Steven Johnson at boingboing remarks that old fashioned introductory board games send kids all the wrong messages.
Just as a thought experiment: Imagine what the manual for Super Mario would read like were it structured like Candy Land:
To explore Super Mario Galaxy, just hit the “action” button. At that point the game will randomly determine what action you have selected, and whether it was successful. When the action is over, hit the button again to see what’s next!
I couldn't agree more, but I can go one better.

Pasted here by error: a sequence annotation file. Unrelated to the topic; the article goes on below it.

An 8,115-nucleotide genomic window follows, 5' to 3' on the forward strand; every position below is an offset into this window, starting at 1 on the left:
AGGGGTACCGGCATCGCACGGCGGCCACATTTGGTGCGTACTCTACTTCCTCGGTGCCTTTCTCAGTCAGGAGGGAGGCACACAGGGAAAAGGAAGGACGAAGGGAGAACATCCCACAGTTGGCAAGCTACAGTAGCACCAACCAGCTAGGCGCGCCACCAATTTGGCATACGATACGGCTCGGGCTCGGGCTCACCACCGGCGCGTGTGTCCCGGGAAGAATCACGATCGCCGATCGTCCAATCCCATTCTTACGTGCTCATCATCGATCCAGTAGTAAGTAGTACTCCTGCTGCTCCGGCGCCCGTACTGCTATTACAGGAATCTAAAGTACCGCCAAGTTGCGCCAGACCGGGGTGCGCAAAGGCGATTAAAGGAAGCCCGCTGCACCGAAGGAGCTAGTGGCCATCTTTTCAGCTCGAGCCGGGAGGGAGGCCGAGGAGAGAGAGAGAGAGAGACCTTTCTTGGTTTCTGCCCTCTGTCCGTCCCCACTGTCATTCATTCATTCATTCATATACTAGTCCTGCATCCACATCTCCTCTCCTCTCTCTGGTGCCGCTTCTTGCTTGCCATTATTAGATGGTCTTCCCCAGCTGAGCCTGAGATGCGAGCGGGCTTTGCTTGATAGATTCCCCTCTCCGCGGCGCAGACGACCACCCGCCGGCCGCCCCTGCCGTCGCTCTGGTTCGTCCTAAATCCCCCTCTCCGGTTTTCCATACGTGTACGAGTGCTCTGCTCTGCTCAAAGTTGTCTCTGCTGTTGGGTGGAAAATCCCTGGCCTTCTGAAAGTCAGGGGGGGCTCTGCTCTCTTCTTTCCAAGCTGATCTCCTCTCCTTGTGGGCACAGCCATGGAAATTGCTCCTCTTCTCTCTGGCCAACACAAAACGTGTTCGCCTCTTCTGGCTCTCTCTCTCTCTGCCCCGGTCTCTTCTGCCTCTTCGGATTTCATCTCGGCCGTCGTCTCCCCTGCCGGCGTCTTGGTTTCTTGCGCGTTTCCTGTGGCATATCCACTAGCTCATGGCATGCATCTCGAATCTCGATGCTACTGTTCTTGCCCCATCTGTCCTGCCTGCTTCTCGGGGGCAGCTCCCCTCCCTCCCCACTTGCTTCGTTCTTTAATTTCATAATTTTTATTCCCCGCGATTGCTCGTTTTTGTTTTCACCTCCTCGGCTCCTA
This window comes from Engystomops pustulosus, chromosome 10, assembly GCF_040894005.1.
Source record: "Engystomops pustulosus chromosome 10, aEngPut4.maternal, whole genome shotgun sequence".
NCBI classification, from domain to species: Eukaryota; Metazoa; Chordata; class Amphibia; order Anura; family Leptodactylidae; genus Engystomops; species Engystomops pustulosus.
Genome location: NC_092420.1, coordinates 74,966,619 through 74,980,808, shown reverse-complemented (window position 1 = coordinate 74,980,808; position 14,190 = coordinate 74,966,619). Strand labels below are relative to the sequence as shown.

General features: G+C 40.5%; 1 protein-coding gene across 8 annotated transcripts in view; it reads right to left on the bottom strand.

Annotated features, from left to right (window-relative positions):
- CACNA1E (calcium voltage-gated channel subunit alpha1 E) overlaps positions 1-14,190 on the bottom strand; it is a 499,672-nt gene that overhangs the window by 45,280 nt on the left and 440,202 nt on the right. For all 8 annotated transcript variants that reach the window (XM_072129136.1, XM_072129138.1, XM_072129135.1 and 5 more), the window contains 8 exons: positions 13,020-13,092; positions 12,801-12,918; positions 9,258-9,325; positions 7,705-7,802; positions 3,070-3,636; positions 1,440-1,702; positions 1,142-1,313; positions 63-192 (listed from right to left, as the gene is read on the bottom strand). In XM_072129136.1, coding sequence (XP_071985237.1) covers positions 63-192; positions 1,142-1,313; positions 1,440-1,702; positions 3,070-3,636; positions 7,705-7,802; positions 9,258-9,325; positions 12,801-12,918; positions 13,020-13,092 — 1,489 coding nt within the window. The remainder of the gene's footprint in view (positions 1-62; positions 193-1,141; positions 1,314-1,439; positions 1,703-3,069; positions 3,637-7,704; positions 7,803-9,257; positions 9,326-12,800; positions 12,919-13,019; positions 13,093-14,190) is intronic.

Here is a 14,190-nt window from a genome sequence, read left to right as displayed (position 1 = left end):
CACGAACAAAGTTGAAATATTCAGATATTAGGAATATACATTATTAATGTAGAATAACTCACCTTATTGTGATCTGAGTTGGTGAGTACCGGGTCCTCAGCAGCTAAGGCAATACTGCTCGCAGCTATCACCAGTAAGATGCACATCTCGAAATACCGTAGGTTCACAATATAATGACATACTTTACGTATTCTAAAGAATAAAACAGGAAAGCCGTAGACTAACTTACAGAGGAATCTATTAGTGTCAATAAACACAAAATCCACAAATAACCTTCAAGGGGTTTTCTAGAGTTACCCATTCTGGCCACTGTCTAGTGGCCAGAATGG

Consider Chutes and Ladders: you spin and get randomly assigned to squares that are either good (e.g., ladders), bad (e.g., chutes) or neutral. Even worse, when you land on one of these squares there's a little picture telling you what action you took to get that consequence. About the only redeeming feature is that it associates illustrations of bad behavior with bad outcomes in the game, and vice versa.
It gets worse. Cheating in Chutes and Ladders entails either counting or adding incorrectly to get a desired outcome. There's no penalty in the game for this, so it actually encourages intentional math fibs.